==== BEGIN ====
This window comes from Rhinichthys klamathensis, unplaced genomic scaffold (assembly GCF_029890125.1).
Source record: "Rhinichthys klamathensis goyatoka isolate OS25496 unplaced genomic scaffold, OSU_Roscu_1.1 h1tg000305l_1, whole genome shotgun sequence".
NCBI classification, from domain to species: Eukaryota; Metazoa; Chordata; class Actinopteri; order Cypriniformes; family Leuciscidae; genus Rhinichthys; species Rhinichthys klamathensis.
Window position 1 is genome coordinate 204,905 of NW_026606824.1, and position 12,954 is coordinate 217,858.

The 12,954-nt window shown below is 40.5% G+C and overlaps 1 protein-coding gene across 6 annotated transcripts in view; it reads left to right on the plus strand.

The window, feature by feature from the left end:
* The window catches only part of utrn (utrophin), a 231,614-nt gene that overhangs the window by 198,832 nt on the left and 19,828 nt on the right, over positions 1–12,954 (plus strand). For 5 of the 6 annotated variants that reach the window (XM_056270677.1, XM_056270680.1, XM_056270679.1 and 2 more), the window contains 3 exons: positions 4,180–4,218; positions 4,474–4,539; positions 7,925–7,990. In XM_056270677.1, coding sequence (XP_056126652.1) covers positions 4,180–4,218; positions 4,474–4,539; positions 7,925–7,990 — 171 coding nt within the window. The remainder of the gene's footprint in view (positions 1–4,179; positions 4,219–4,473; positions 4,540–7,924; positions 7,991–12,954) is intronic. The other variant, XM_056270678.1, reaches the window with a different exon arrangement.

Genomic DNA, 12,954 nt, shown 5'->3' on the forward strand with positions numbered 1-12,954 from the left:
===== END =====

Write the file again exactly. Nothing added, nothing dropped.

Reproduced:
This window comes from Rhinichthys klamathensis, unplaced genomic scaffold (assembly GCF_029890125.1).
Source record: "Rhinichthys klamathensis goyatoka isolate OS25496 unplaced genomic scaffold, OSU_Roscu_1.1 h1tg000305l_1, whole genome shotgun sequence".
NCBI classification, from domain to species: Eukaryota; Metazoa; Chordata; class Actinopteri; order Cypriniformes; family Leuciscidae; genus Rhinichthys; species Rhinichthys klamathensis.
Window position 1 is genome coordinate 204,905 of NW_026606824.1, and position 12,954 is coordinate 217,858.

The 12,954-nt window shown below is 40.5% G+C and overlaps 1 protein-coding gene across 6 annotated transcripts in view; it reads left to right on the plus strand.

The window, feature by feature from the left end:
* The window catches only part of utrn (utrophin), a 231,614-nt gene that overhangs the window by 198,832 nt on the left and 19,828 nt on the right, over positions 1–12,954 (plus strand). For 5 of the 6 annotated variants that reach the window (XM_056270677.1, XM_056270680.1, XM_056270679.1 and 2 more), the window contains 3 exons: positions 4,180–4,218; positions 4,474–4,539; positions 7,925–7,990. In XM_056270677.1, coding sequence (XP_056126652.1) covers positions 4,180–4,218; positions 4,474–4,539; positions 7,925–7,990 — 171 coding nt within the window. The remainder of the gene's footprint in view (positions 1–4,179; positions 4,219–4,473; positions 4,540–7,924; positions 7,991–12,954) is intronic. The other variant, XM_056270678.1, reaches the window with a different exon arrangement.

Genomic DNA, 12,954 nt, shown 5'->3' on the forward strand with positions numbered 1-12,954 from the left: